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After reading librarian Meredith Farkas‘ excellent American Libraries November 1, 2011 article Information Literacy 2.0, I posted the following response in the Comments section:

“Journalist, author, professor, and Internet guru Howard Rheingold has long considered the challenge of verifying, evaluating, and managing information. For much of his writing career he has wrestled with many of the issues you’ve raised in your excellent article. For the past few years Rheingold has freely shared much of his work on these issues on Web sites and in articles for a wide range of publications. In addition, he has posted a series of free mini-courses on a variety of issues related to information literacy (see link below). These outstanding mini courses include brief video lectures, concept maps, articles, and links to additional resources.

Over the past year Rheingold has also launched what he calls a “pop-up university,” Rheingold U, where he offers in-depth courses on information, networking, and cooperation theory for a fee. I was lucky enough to be a member of his first class this past winter/spring and now am part of a very active alumni network, which is now an important part of my own personal learning network.

All of us who have followed Howard Rheingold’s work in this area are eagerly awaiting the March 2012 publication of his book Net Smart: How to Thrive Online  (MIT Press), which is available for pre-order (see link below).”

Howard Rheingold’s Free Online Mini-Courses on Infotention, Network Literacy, Why the History of the Public Sphere Matters in the Internet Age, and Introduction to Cooperation Theory
http://www.rheingold.com/university/mini-courses/

The Infotention Network: Life Skills for Digital Citizenship
http://www.infotention.com/

“Net Smart: How to Thrive Online” by Howard Rheingold (Publication date: March 9, 2012)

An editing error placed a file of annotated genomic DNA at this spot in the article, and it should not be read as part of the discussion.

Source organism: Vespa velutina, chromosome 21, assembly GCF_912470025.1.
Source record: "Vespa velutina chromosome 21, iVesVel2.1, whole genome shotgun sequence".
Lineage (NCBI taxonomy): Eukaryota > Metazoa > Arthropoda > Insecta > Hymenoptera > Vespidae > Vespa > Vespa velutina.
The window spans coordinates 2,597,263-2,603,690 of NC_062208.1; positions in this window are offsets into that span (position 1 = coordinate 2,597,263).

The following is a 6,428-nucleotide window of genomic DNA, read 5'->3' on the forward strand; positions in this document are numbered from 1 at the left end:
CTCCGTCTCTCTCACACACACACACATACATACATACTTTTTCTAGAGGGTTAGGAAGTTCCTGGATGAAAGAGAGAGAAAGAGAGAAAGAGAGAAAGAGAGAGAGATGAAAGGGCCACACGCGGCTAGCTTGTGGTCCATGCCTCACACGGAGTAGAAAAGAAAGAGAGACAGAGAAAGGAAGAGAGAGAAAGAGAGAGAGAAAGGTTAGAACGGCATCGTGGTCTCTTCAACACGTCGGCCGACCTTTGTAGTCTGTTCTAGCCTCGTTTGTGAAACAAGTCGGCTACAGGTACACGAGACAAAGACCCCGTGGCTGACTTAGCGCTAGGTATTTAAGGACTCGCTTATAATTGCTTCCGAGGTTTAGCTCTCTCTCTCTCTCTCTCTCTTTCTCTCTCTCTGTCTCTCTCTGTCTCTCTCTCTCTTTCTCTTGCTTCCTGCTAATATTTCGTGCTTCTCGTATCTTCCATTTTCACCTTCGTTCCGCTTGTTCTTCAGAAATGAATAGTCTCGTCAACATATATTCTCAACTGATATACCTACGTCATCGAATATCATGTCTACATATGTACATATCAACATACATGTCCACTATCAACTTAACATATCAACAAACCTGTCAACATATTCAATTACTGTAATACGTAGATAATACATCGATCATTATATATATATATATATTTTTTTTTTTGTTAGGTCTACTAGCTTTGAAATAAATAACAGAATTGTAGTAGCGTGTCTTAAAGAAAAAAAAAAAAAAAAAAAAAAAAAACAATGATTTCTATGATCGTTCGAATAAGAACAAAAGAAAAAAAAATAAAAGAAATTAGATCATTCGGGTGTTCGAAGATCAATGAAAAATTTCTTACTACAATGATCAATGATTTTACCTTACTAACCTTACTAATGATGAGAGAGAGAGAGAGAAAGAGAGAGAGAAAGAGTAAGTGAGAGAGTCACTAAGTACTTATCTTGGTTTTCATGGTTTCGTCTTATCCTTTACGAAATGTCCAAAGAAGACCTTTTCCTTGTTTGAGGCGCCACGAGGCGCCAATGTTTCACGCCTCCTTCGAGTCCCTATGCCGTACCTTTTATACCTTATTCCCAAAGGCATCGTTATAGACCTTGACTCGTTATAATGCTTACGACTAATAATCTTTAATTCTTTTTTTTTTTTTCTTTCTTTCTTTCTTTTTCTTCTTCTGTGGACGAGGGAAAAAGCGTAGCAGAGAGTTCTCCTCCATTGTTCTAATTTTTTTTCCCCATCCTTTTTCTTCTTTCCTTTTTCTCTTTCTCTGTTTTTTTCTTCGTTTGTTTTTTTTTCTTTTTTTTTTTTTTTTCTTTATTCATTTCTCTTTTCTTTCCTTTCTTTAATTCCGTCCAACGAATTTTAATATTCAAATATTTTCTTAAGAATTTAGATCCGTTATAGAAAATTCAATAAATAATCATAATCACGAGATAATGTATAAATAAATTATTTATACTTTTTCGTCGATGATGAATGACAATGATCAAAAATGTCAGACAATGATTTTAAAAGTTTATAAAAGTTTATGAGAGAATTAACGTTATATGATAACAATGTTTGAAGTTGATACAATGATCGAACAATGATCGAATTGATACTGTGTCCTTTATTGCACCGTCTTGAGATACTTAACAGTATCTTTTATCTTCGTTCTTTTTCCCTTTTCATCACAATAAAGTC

http://www.amazon.com/Net-Smart-How-Thrive-Online/dp/0262017458/

Information Literacy 2.0 - by Meredith Farkas – American Libraries – 11/1/2012
http://americanlibrariesmagazine.org/columns/practice/information-literacy-20

To mark the first day of the nationwide rollout of  the Library eBooks for Kindle collections, I’ve captured a snapshot of the Kindle ebook collections of four public libraries:  The New York Public Library, The Los Angeles Public Library, the Carnegie Library of Pittsburgh, and the CLAMS Library Network, which serves Cape Cod and the islands of Martha’s Vineyard and Nantucket.

The populations served by these four libraries vary in size, community type (urban, suburban, rural) and in the mix of socio-economic and ethnic backgrounds.  As is evident in the numbers listed below, the library ebook collections available in each of these community varies greatly, too.  A scientific comparison would require population totals, library cardholder totals, median incomes, library funding numbers, etc., as well as a larger sampling of public libraries.  As I don’t have time to do all of that before this moment in ebook history passes, I’ve provided a few simple, but interesting metrics, including a list of each library’s ten most popular ebooks.

The books that made it into each library’s list of top ten most popular ebooks are as much a function of the limited library ebook titles available to patrons as they are indicative of the reading zeitgeist of each community.  In other words, when reading library books – whether print, ebook, or audiobook , library users can only choose from the titles made available to them.  A library’s list of the top ten most popular library ebooks is bound to be a subset of the ebook collection itself.  Thus, when that ebook collection is limited, any list of most popular library ebooks will be skewed by the fact that the library users are making choices within a very limited catalog of ebooks.  As you can see from the number of titles in each library’s ebook collection, there’s a great variation in the number of titles available from library to library.

As this is early days in the adoption of ebooks, we can expect the demand by library patrons for ebooks to grow.  One of the challenges for public libraries will be to secure the funds needed to purchase ebooks and other electronic resources fast enough to satisfy the needs and demands of library users.

You can help by calling and/or writing your public officials in support of these services.  If it’s within your budget, consider showing your appreciation by making a donation to your public library!  If you’re not using your library’s ebook services, start now!  When you want or need a book that not in your library’s collection, place a request for it.  If the ebook you want to read has a waiting list, add your name to it.  When the waiting list becomes long enough, it serves as a tipping point for purchasing more copies of the book (that is, if the funds are available).  As you wait your digital turn, browse the catalog and choose a book from among those that are available.  I guarantee that you’ll discover some very interesting books by doing just that.